Reinvent the Wedding Menu



21Whether you are planning a sit-down dinner for 200 or a cocktail hour for 50, the days of the standard chicken or fish are over. With many more options, brides are becoming increasingly creative with menu planning. More and more couples are putting their heads together to offer selections that reflect their personal tastes.


After months of restraint all to fit into that gorgeous dress, no wonder brides
want comfort food on their special day. Whether it’s lobster rolls or mashed
potatoes, these delectable guilty pleasures are quickly becoming staples on the
wedding menu. The key is to dress them up and serve smaller portions. Who
says you can’t go back for seconds?
Consider serving mini Kobe beef sliders or Gruyere and Colby mac n’ cheese
bites. Chicken pot pie has made a tremendous comeback; upgrade it with lobster
and the crowd will go wild. Even traditional breakfast items, like pancakes and
waffles, are showing up for dinner.


Fresh food simply tastes better, so brides are requesting locally sourced options
for their menu. While there are limitations to what is available each season, the
quality of local ingredients are far superior to the alternative.
Consider the time of year you are getting married. Summer brides can look
forward to a strawberry shortcake bar; those who plan to wed in the fall can
enjoy peak-of-season Oysters Rockefeller.
Pairing local craft beers and wines with food is another creative way to integrate the
local theme throughout the celebration. Local beer samples served in petite glasses
are a whimsical way for wedding guests to experiment with several local beers.
Nearby vineyards and wineries offer a broad variety of wines for every taste.
Taking advantage of seasonal harvests and fresh flavors also drives the local
economy and minimizes carbon footprints, offering a great way to celebrate in a
sustainable, Earth-friendly way.


Traditional sit-down dinners and buffets are still popular, but many brides are
planning much less formal affairs. In their place, couples are hosting cocktail
parties with heavy hors d’oeuvres and self-serve do-it-yourself (DIY) food
stations. The DIY approach is perfect for foodie couples that want to offer guests
a variety of options. This format also helps keep the conversation flowing as
guests move between stations and engage throughout the venue.
Cheese platters, crepe bars, and ice-cream sundae stations abound. Love Mexican
cuisine? Consider a DIY taco bar and a Margarita station. DIY stations are also the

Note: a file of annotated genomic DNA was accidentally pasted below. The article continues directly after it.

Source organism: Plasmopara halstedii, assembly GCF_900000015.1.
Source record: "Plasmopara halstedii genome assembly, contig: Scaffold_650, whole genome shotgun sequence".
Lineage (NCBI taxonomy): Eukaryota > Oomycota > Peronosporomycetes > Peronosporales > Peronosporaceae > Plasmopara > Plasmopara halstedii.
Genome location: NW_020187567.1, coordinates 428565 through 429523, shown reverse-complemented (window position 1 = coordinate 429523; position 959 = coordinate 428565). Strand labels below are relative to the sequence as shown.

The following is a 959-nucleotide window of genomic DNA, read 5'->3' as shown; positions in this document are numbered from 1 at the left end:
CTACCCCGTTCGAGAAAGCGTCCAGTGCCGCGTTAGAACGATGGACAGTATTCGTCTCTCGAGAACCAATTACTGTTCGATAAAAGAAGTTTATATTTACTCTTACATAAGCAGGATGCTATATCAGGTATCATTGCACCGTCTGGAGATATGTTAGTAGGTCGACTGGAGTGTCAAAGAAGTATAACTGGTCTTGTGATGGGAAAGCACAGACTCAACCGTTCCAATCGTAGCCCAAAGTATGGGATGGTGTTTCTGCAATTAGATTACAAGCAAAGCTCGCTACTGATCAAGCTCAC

perfect setting for unexpected desserts and sweets. Guests will have fun making
their own desserts. Brides nostalgic for campfire s’mores can invite guests to make
their own, complete with crunchy cookies, rich chocolate, and creamy marshmallows.
Colorful food stations brimming with assorted crostini, caprese salad spoons, sweet
potato martinis, crab cakes laced with Pommerey mustard, and other specialties are
a feast to the eyes—and the palate. Brides love creative stations that draw from
their cultural background or highlight fresh local cuisine. Stations enable guests to
sample different foods and the layout encourages mingling and conversation.



Many brides use the menu as a platform to celebrate their heritage or
share a personal story. This extends from the food they choose to the
bar, where drinks are taking on innovative names and new personalities.
The Tuxedo and the Diamond Martini may be the perfect drinks for your
wedding. But what about personalized signature cocktails? Traditional
cocktails can be easily modified to punch up flavor and surprise guests.
Consider designing a cocktail specifically for your special day. A
cocktail with a twist on the bride or groom’s name—or a silly, made-up
word that reflects the couple’s personalities. This is where brides—and
grooms!—can get really creative.
Drinks don’t always have to be alcoholic. Include your own favorite
signature beverages like Root Beer, or your grandmother’s oldã’shioned
punch recipe served in crystal teacups.


The traditional tiered wedding cake is still king, but it’s losing ground to
a growing number of alternative dessert options.
Cupcakes and cake-pops, beware. The donut has rolled onto the
scene—sometimes in a food truck all its own. Gourmet donuts are all
the rage this season. Donut cake towers lined with every one of the
bride’s favorite flavors and icing. It begs the question: are there any left
to freeze for the bride and groom’s first anniversary?
If you’re not a donut fan, macaroons, pie-pops, and old-fashioned ice
cream cones are also in vogue.


Celebrations are almost always centered around good food. It’s your
wedding, so pick things that you like to eat. Have fun creating a menu
that reflects your personality and enjoy it with those you love most.